Casino Trivia

Casinos are the lifelines of Atlantic City and Las Vegas. In fact, thanks to Las Vegas’s casinos a U.S. Travel Industry Association determined that 38% of everyone who lives in the United States has traveled to Las Vegas at some point. In 1996, 87% of its visitors participated in gambling in one form or another. The same year, 40 casinos on the Strip grossed $1 million or more in gaming revenue for the year. Of all the cities in the United States Las Vegas has grown at the most rapid rate. Those who gamble at casinos in Las Vegas have lost a collective $6 billion per year.

25% of the profits that a state makes on their casinos and lottery games are earned from gambling addicts.

In 1989 The Mirage became the first hotel and casino anywhere in the world to have security cameras trained on each of their game tables every minute of every day.

Macao, China is home of The Venetian Macao Casino Resort which holds a Grand Canal replica modeled after the real one in Venice Italy. The replica includes the Grand Canal’s Rialto Bridge and St. Mark’s Square.

The United States has the world’s highest revenue from casinos. The next highest casinos revenues are in Asia/Pacific while the next highest after that is in Europe, the Middle East and Africa. Canada and Latin America have the lowest casino revenues in the world.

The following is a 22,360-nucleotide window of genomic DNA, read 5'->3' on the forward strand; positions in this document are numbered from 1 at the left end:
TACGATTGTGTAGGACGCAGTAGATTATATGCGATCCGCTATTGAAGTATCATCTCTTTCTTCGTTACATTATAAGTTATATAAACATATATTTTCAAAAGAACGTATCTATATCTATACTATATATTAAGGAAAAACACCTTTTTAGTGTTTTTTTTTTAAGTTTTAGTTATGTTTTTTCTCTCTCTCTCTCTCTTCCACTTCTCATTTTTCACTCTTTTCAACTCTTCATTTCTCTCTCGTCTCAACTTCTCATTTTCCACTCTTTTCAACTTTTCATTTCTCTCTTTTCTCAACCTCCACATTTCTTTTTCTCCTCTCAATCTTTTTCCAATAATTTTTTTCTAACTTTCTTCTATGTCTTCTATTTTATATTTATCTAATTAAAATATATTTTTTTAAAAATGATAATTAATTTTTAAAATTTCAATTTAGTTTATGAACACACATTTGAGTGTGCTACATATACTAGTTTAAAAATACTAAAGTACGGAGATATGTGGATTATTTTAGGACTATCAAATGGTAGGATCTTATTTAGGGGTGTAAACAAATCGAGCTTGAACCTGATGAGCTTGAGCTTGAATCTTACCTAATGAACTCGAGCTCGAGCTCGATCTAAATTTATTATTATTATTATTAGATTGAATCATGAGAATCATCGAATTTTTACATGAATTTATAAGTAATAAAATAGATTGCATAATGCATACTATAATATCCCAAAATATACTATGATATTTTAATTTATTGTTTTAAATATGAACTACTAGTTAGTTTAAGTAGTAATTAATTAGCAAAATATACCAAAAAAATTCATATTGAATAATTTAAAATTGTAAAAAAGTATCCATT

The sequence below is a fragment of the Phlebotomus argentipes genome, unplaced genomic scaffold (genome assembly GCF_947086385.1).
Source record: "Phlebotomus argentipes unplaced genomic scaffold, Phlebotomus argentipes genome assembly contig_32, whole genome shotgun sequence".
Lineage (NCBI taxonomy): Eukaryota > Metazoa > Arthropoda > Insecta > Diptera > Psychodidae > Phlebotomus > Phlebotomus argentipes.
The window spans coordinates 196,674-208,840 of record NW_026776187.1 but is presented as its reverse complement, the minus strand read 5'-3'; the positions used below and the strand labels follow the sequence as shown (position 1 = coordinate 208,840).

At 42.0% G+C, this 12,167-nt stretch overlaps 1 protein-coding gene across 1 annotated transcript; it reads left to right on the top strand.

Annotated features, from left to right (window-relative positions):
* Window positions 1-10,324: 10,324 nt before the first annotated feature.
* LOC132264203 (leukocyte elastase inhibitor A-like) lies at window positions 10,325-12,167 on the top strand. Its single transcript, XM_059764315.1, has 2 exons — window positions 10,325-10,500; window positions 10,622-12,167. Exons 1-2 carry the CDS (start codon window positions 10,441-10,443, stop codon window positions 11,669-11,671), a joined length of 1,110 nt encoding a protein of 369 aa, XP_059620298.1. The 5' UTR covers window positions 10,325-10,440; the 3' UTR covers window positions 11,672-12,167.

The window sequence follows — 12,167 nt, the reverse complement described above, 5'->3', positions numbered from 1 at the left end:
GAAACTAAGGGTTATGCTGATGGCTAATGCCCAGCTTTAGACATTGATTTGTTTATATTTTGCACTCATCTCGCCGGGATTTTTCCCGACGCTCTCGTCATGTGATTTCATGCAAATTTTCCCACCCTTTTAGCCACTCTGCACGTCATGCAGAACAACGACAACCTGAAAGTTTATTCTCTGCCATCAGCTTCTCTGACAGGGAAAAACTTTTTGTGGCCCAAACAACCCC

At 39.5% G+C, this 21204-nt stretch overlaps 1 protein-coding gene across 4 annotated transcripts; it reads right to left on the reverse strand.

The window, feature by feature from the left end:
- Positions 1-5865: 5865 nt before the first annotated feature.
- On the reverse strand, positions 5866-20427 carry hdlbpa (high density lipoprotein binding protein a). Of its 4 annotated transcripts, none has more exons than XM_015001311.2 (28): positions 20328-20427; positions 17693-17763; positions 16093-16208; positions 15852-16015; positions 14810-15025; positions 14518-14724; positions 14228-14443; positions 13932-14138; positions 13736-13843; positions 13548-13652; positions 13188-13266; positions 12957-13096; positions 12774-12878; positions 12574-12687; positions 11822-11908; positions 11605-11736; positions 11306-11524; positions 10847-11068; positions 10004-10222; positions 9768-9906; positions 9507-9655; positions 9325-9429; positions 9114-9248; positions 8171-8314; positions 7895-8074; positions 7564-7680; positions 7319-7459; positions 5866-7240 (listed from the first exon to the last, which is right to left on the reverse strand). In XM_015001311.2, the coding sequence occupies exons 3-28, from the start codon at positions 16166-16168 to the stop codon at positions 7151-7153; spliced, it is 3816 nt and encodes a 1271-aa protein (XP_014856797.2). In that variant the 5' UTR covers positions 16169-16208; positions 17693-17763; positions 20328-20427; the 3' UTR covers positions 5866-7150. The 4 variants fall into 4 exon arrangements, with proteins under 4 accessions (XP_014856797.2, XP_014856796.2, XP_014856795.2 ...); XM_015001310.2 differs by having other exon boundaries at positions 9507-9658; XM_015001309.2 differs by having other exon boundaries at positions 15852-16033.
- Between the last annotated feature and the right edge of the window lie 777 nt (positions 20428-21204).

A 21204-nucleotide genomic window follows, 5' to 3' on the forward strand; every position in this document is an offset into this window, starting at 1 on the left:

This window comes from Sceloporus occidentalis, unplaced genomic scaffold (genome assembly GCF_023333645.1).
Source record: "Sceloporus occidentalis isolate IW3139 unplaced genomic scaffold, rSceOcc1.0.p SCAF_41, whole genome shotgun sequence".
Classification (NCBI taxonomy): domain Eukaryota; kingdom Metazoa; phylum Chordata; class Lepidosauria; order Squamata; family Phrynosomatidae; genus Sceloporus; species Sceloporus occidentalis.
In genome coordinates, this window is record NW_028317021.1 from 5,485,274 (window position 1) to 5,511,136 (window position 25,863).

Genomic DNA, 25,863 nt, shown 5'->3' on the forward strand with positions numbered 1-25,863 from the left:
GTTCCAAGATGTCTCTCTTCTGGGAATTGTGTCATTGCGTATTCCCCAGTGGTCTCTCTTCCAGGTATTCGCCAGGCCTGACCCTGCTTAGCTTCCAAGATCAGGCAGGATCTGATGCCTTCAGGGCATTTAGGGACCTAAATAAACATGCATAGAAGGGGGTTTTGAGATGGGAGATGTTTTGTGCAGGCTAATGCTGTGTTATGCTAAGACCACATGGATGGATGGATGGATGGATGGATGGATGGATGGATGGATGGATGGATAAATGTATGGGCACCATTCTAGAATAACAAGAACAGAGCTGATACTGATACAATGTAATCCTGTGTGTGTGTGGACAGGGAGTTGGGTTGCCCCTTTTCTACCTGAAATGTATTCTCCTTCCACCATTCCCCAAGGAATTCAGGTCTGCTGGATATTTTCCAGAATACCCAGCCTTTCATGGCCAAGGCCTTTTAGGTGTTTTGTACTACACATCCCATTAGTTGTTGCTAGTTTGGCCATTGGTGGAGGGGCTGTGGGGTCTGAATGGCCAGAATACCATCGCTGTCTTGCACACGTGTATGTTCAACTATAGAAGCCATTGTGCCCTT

Some areas that have casinos are not areas that most people would expect to have them. This includes South Africa’s Sun City Resort as well as casinos in Nepal, the Philippines, Japan and Chile.

While casinos in the United States allow casual dress, casinos in Europe have a dress code that gamblers are expected to follow at all times. Gamblers at the Monte Carlo casino are expected to enter in formal attire only.

When gambling was made legal in Las Vegas in 1931 local workers were building the Hoover Dam. In order to keep them away from the casinos now that gambling was finally legal the state built Boulder City, a town they used to house the Hoover Dam workers in. Gambling was outlawed in that particular city of Nevada and still is outlawed.

There are so many slot machines spread around Las Vegas that for every eight people in the city there is one slot machine.

Collectively the 50 casinos in Las Vegas that are the largest use as much electricity as over 1,000 homes in the U.S.
Downtown Las Vegas’s Fremont Street features a neon cowboy sign of Vegas Vic that is the largest mechanical neon sign anywhere in the world.

Las Vegas is more than just an entertainment city, according to a Nevada panel. The panel declared that the Las Vegas Strip is a scenic byway. The reason for this is because the panel feels that objects that represent some of the casinos, such as a pyramid, castle, sinking pirate ship and volcano enrich the culture of the city.